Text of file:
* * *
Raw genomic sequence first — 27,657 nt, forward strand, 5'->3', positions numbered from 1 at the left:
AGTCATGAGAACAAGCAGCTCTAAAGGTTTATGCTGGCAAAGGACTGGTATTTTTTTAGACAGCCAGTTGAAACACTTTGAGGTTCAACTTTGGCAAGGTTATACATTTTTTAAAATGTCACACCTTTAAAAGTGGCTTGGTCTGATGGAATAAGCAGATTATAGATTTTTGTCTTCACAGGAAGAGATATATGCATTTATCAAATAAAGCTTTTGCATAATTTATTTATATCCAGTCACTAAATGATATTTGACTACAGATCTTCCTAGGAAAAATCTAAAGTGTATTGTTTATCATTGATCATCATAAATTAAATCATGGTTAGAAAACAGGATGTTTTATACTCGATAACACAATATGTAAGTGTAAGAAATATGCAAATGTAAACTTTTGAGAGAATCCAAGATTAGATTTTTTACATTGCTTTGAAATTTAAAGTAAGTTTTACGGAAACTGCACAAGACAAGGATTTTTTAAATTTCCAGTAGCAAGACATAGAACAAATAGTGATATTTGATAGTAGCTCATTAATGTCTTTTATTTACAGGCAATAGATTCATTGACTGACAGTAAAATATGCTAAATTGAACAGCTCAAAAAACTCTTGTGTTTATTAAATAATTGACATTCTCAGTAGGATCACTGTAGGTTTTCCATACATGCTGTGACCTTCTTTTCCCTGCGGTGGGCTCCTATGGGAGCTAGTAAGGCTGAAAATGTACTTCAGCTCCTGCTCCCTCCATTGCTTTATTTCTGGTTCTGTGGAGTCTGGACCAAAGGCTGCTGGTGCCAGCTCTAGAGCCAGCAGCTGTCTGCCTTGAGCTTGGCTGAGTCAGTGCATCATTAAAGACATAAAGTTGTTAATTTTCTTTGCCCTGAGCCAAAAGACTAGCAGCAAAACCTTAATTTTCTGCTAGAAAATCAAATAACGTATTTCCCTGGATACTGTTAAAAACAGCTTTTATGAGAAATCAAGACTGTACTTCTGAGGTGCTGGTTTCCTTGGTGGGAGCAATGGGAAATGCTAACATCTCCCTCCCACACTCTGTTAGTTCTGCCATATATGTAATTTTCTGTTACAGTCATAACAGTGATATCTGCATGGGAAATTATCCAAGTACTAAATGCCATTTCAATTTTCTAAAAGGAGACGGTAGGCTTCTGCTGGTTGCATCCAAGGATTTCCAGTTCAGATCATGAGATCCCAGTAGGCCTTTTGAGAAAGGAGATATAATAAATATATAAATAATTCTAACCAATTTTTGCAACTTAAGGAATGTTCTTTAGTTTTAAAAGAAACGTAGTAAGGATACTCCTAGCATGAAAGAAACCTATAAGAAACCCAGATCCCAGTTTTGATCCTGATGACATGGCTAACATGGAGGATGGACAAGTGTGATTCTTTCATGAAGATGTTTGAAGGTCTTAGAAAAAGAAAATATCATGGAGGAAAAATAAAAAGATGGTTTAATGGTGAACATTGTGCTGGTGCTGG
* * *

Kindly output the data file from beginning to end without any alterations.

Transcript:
Raw genomic sequence first — 27,657 nt, forward strand, 5'->3', positions numbered from 1 at the left:
AGTCATGAGAACAAGCAGCTCTAAAGGTTTATGCTGGCAAAGGACTGGTATTTTTTTAGACAGCCAGTTGAAACACTTTGAGGTTCAACTTTGGCAAGGTTATACATTTTTTAAAATGTCACACCTTTAAAAGTGGCTTGGTCTGATGGAATAAGCAGATTATAGATTTTTGTCTTCACAGGAAGAGATATATGCATTTATCAAATAAAGCTTTTGCATAATTTATTTATATCCAGTCACTAAATGATATTTGACTACAGATCTTCCTAGGAAAAATCTAAAGTGTATTGTTTATCATTGATCATCATAAATTAAATCATGGTTAGAAAACAGGATGTTTTATACTCGATAACACAATATGTAAGTGTAAGAAATATGCAAATGTAAACTTTTGAGAGAATCCAAGATTAGATTTTTTACATTGCTTTGAAATTTAAAGTAAGTTTTACGGAAACTGCACAAGACAAGGATTTTTTAAATTTCCAGTAGCAAGACATAGAACAAATAGTGATATTTGATAGTAGCTCATTAATGTCTTTTATTTACAGGCAATAGATTCATTGACTGACAGTAAAATATGCTAAATTGAACAGCTCAAAAAACTCTTGTGTTTATTAAATAATTGACATTCTCAGTAGGATCACTGTAGGTTTTCCATACATGCTGTGACCTTCTTTTCCCTGCGGTGGGCTCCTATGGGAGCTAGTAAGGCTGAAAATGTACTTCAGCTCCTGCTCCCTCCATTGCTTTATTTCTGGTTCTGTGGAGTCTGGACCAAAGGCTGCTGGTGCCAGCTCTAGAGCCAGCAGCTGTCTGCCTTGAGCTTGGCTGAGTCAGTGCATCATTAAAGACATAAAGTTGTTAATTTTCTTTGCCCTGAGCCAAAAGACTAGCAGCAAAACCTTAATTTTCTGCTAGAAAATCAAATAACGTATTTCCCTGGATACTGTTAAAAACAGCTTTTATGAGAAATCAAGACTGTACTTCTGAGGTGCTGGTTTCCTTGGTGGGAGCAATGGGAAATGCTAACATCTCCCTCCCACACTCTGTTAGTTCTGCCATATATGTAATTTTCTGTTACAGTCATAACAGTGATATCTGCATGGGAAATTATCCAAGTACTAAATGCCATTTCAATTTTCTAAAAGGAGACGGTAGGCTTCTGCTGGTTGCATCCAAGGATTTCCAGTTCAGATCATGAGATCCCAGTAGGCCTTTTGAGAAAGGAGATATAATAAATATATAAATAATTCTAACCAATTTTTGCAACTTAAGGAATGTTCTTTAGTTTTAAAAGAAACGTAGTAAGGATACTCCTAGCATGAAAGAAACCTATAAGAAACCCAGATCCCAGTTTTGATCCTGATGACATGGCTAACATGGAGGATGGACAAGTGTGATTCTTTCATGAAGATGTTTGAAGGTCTTAGAAAAAGAAAATATCATGGAGGAAAAATAAAAAGATGGTTTAATGGTGAACATTGTGCTGGTGCTGG